Test of truth: 13th congressional district candidates clash over prescription price cuts, insulin cost caps


Both congressional candidates in Illinois’ 13th District – Republican Regan Deering and Democrat Nikki Budzinski – say they support lowering prescription prices and capping the cost of insulin.

But they do not agree on a new federal law intended to achieve these goals. The deer opposes Inflation Reduction Act (IRA), which President Biden signed in August. Budzinski supports him.

“What the law would allow is that the government and Medicare (can) specifically…negotiate with pharmaceutical companies to reduce the cost of prescription drugs,” Kevin Sylwesteracting director of the School of Analytics, Finance, and Economics at Southern Illinois University at Carbondale, said.

The IRA also caps monthly insulin costs for beneficiaries of health insurance. In September, Budzinski said Congress should do the same for all American citizens, not just those on Medicare.

In a statement to the St. Louis television station KSDKComment, Deering said: “I support capping the cost of insulin and other life-saving drugs.” But she added that it should be in a “responsible, stand-alone bill”.

The Cut Inflation Act is controversial, in part because it is “the most aggressive climate investment ever made by Congress,” according to CNBC.

deer tweeted that Budzinski should “delete” a post describing his campaign as not supporting lower insulin prices.

Recently, Republican Senators, including Cynthia M. Lummis (Wyo.), Mike Lee (Utah), James Lankford (Okla.), and Marco Rubio (Florida), introduced a bill that would reverse the IRA provision, which allows Medicare to negotiate lower prescription drug costs and limit annual drug expenses for Medicare beneficiaries to $2,000.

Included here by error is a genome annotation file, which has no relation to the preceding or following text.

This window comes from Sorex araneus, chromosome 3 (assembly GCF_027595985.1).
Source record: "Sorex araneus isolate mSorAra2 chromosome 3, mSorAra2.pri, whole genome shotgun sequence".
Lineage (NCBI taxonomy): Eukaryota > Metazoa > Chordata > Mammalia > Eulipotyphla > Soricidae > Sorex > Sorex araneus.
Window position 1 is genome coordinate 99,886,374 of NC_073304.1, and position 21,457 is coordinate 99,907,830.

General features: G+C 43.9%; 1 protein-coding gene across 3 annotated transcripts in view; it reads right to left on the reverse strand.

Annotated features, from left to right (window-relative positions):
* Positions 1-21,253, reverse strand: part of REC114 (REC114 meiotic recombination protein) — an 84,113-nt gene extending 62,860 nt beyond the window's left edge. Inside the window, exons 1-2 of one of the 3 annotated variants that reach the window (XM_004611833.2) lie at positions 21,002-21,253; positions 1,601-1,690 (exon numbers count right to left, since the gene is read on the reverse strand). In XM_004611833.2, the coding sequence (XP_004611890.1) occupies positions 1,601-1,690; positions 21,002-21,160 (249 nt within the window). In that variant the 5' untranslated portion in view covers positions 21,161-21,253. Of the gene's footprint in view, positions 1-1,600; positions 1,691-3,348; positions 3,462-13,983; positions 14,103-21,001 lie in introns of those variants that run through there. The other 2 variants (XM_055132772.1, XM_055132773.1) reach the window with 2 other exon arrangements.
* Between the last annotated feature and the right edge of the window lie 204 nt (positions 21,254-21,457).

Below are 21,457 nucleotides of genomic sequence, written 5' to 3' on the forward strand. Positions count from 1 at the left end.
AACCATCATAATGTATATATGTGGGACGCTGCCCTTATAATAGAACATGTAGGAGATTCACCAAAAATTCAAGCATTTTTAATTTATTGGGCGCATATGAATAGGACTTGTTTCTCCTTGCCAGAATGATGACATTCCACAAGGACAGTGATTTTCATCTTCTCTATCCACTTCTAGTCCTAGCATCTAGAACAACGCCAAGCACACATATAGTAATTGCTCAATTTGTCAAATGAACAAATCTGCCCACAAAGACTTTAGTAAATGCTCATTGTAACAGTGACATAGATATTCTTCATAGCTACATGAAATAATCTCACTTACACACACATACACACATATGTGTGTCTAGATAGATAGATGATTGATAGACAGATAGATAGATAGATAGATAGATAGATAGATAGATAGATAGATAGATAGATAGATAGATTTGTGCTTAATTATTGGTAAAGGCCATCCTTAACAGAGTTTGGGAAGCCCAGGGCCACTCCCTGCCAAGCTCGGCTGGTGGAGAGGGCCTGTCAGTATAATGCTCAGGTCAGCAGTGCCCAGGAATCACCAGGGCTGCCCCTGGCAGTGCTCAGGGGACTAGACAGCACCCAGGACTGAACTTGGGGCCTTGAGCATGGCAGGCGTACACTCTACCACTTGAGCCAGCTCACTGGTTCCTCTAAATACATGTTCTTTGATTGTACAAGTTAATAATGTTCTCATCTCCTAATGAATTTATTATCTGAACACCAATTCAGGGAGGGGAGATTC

According to a Bloomberg reportUS citizens spend more on prescription drugs (the average cost is $1,300 per person per year) than anyone else in the world.

“It is true that prescription drug prices are lower in other countries. One of the reasons is that in other countries the government is more involved in health care. And then they have more power, more authority to set prices. And so they basically put price controls in place on most prescription drugs,” said SIU’s Kevin Sylwester.

Harrison Malkin is a reporter for Illinois Public Media. Follow him @HarrisonMalkin

Editor’s note: Every Thursday until the November general election, Harrison Malkin of the Illinois Newsroom conducts a truth test, comparing fact to fiction in political campaign claims.

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